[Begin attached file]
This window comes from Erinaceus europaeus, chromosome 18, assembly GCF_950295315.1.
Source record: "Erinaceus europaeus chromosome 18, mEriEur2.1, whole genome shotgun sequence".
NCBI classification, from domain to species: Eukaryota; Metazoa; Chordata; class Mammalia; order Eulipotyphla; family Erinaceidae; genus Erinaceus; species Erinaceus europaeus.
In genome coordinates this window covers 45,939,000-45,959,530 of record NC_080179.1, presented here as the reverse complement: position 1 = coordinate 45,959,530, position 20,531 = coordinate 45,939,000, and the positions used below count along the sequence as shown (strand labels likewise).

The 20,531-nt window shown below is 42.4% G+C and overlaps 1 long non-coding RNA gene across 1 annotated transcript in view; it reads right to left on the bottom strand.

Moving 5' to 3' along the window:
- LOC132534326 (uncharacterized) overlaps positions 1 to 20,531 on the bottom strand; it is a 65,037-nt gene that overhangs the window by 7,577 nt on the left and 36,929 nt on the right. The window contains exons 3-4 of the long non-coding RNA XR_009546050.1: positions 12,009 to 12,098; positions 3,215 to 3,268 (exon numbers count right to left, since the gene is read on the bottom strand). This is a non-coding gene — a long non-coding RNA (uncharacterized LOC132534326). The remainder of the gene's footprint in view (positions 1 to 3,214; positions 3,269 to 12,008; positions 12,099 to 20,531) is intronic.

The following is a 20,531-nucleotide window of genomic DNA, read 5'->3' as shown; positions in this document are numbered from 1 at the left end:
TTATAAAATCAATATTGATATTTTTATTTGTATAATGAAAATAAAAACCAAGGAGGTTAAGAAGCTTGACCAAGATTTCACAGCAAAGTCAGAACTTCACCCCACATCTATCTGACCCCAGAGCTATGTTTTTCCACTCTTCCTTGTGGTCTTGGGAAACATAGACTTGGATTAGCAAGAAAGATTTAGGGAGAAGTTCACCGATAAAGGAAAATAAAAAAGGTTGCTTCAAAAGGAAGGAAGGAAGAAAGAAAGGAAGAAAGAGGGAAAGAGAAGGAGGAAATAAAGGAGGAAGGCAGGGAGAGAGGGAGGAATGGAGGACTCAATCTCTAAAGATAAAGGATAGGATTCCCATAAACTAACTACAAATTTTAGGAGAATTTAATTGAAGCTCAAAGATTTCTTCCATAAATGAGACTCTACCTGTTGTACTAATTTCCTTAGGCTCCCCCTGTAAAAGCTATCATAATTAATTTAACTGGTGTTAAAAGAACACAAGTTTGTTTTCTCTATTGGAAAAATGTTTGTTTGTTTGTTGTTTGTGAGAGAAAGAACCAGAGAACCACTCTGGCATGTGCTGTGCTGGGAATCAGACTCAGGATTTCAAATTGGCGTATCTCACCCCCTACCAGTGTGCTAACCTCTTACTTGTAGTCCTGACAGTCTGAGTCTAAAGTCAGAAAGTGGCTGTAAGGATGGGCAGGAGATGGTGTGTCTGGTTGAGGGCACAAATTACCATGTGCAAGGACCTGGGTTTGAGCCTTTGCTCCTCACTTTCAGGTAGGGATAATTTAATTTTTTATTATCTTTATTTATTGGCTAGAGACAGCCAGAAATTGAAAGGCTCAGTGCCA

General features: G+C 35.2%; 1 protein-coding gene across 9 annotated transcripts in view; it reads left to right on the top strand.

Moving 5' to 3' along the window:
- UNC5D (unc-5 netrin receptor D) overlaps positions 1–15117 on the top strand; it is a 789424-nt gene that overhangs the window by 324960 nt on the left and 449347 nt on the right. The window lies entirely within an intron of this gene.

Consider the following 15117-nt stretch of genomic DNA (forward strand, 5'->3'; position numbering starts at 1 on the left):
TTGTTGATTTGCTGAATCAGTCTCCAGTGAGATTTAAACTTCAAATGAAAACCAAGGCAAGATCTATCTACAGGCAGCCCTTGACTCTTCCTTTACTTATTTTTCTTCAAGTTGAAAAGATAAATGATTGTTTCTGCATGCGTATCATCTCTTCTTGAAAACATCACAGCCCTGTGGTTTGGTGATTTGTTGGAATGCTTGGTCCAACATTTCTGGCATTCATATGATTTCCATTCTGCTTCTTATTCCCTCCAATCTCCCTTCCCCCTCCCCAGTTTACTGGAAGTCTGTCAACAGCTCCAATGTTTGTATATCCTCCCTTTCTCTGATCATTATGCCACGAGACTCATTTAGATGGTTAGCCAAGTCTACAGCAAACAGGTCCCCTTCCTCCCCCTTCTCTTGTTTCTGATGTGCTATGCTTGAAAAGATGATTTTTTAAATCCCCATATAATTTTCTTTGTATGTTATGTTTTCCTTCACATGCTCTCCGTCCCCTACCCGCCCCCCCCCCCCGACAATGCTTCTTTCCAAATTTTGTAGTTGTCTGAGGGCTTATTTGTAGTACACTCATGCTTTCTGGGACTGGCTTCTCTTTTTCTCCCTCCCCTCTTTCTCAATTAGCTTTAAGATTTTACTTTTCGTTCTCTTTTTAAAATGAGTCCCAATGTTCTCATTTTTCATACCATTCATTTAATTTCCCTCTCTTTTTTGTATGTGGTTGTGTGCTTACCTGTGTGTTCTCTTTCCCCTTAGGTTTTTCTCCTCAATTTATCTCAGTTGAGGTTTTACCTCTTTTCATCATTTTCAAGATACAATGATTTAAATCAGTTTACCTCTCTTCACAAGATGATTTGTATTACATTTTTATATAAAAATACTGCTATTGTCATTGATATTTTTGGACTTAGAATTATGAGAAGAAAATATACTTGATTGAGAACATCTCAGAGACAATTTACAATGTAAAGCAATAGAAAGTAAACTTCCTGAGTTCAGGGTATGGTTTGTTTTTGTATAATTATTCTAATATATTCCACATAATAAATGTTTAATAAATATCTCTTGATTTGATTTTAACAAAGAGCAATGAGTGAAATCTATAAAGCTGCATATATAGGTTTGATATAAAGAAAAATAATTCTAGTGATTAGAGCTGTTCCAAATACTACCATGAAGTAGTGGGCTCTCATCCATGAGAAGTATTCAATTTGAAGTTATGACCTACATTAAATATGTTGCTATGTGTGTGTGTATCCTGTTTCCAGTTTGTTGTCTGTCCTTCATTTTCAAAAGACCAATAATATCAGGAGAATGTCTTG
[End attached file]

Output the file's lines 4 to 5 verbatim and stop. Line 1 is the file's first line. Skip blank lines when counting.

In genome coordinates this window covers 45,939,000-45,959,530 of record NC_080179.1, presented here as the reverse complement: position 1 = coordinate 45,959,530, position 20,531 = coordinate 45,939,000, and the positions used below count along the sequence as shown (strand labels likewise).

The 20,531-nt window shown below is 42.4% G+C and overlaps 1 long non-coding RNA gene across 1 annotated transcript in view; it reads right to left on the bottom strand.